In Memoriam: Peter Riesz, Ph.D., 1926 – 2017


Peter Riesz, Ph.D., Senior Investigator in the Radiation Biology Branch and a friend and mentor to many of us passed away on Saturday, May 20, 2017.

Peter Riesz, Ph.D., Senior Investigator in the Radiation Biology Branch of the Center for Cancer Research, passed away on Saturday, May 20, 2017. Peter was born in Vienna, Austria. He spent his teenage years there but fled with his parents and sister to escape the Nazi occupation just before the Holocaust. He first moved to United Kingdom (UK) where he earned his bachelor’s and master’s degrees in chemistry from Oxford University in 1947. At Oxford, he was a classmate of Margaret Thatcher, the late prime minister of the UK, who was also a chemist.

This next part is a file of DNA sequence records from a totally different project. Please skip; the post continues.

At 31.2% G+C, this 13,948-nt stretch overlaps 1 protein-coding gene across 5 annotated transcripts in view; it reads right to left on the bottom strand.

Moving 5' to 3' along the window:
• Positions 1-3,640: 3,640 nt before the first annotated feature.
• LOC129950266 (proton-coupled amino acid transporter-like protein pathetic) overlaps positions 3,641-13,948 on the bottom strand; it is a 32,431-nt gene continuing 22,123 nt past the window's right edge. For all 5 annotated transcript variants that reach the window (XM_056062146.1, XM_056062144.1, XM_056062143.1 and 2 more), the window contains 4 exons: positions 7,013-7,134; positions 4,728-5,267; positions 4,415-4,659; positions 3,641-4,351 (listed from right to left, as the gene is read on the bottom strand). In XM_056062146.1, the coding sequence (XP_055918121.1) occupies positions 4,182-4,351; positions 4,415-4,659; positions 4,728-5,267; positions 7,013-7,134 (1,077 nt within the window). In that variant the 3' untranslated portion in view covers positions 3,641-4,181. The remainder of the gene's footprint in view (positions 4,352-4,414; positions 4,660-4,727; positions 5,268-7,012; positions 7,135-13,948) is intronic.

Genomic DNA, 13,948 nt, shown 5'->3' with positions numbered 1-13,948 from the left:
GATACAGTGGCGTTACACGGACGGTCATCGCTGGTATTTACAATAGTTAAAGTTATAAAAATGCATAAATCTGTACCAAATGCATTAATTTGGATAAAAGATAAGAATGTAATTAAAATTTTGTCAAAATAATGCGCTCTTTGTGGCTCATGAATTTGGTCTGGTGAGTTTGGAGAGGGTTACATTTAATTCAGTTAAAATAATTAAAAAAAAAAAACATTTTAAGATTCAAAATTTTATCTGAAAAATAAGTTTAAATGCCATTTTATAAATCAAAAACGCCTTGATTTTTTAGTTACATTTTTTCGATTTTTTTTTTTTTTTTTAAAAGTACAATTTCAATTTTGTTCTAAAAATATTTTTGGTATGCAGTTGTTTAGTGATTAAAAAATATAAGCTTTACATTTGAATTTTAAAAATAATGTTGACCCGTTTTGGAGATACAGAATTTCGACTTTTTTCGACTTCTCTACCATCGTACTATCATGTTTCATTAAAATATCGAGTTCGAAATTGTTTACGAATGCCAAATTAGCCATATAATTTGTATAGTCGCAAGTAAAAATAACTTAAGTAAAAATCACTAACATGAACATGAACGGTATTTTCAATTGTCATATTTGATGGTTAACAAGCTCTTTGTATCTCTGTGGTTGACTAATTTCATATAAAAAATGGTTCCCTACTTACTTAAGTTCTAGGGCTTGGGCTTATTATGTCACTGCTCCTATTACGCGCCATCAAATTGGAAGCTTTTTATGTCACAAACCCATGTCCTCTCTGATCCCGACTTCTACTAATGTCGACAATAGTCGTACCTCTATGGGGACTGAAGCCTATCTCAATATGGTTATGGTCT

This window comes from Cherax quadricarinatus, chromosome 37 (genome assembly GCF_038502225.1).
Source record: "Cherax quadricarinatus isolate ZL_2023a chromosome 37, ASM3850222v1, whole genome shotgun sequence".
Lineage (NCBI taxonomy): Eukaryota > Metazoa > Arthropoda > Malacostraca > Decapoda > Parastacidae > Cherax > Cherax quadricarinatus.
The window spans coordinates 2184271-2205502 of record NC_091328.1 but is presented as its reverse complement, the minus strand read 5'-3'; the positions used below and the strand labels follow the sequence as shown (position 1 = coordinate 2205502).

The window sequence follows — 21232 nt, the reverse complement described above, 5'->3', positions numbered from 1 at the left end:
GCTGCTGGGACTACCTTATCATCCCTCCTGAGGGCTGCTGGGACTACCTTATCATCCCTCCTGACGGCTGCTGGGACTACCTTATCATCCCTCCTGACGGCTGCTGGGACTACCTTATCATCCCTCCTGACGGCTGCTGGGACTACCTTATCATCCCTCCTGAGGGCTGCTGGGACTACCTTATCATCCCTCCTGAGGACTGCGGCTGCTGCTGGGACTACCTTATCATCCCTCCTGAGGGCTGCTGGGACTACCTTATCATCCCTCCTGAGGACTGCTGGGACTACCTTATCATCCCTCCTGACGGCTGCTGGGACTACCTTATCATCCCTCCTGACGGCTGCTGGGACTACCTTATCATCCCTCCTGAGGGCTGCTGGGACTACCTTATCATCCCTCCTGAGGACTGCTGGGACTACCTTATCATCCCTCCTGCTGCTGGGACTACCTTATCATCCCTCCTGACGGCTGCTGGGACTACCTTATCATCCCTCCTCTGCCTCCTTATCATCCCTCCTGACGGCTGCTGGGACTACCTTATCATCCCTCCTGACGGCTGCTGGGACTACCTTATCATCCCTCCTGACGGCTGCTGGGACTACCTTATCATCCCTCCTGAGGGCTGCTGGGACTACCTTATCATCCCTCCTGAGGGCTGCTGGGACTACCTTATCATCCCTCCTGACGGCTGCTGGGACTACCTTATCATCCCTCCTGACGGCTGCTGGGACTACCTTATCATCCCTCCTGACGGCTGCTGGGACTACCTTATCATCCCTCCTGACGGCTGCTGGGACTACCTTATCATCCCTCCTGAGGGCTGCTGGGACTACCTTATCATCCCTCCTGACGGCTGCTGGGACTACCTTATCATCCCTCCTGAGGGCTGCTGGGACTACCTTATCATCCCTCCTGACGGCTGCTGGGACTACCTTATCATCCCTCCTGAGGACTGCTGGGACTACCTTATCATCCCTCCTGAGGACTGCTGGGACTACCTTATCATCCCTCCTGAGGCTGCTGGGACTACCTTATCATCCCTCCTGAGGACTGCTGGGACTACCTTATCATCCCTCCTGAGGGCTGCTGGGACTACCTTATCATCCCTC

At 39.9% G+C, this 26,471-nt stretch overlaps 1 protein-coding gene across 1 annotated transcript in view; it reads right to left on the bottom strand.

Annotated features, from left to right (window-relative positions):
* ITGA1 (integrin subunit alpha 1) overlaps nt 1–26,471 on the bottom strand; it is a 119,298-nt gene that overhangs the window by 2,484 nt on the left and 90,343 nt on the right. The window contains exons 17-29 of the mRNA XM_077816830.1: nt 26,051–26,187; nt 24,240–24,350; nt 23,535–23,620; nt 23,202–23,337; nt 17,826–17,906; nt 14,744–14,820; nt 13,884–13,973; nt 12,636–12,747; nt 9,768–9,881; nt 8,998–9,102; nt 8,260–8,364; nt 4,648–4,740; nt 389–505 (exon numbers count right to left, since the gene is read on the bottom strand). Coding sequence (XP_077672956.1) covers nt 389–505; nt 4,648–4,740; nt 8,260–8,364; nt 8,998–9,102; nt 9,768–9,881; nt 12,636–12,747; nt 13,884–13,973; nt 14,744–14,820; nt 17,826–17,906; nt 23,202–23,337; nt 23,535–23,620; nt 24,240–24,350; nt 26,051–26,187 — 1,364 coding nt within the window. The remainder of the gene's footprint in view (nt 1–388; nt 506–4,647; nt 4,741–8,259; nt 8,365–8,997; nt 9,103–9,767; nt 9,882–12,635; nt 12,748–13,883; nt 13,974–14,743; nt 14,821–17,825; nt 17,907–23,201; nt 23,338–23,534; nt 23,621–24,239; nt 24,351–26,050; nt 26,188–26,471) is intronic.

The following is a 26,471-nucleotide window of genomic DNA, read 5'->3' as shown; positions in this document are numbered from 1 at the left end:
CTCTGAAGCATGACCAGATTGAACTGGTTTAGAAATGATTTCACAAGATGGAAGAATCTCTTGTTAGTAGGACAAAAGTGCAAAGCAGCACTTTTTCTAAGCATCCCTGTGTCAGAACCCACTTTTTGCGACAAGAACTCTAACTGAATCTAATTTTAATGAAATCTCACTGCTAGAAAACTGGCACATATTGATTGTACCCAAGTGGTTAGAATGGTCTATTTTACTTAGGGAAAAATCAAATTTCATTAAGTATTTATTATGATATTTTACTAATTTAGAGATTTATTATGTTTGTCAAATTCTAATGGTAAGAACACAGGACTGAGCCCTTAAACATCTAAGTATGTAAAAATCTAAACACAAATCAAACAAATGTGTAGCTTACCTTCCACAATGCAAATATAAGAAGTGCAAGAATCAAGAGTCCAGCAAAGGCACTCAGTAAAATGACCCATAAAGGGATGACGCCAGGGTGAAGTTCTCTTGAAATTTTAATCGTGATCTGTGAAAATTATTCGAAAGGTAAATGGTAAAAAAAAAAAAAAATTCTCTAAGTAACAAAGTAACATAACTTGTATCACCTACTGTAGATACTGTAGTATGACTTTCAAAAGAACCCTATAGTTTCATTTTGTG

Later, Peter came to the United States, where he earned his Ph.D. in physical chemistry at Columbia University in New York in 1953.  Before joining the National Cancer Institute as a research chemist in 1958, he was a research associate in the chemistry departments at the Argonne National Laboratory, Brookhaven National Laboratory and Pennsylvania State University.

Peter’s research centered around unraveling the chemical effects of ultrasound. He was the first to provide direct evidence for the generation of free radicals from ultrasound. He determined the threshold levels of ultrasound above which free radicals are produced and can cause harmful effects. Peter served as mentor to dozens of postdoctoral trainees and published numerous important papers.  Most of the fellows he trained went on to become prominent scientists.

After his retirement in 2010, Peter continued to come to NIH every day. He kept current with the scientific literature, enjoyed lunch every day at his favorite spot in the Building 10 cafeteria, discussing research and world politics.

Summary Posted: 05/2017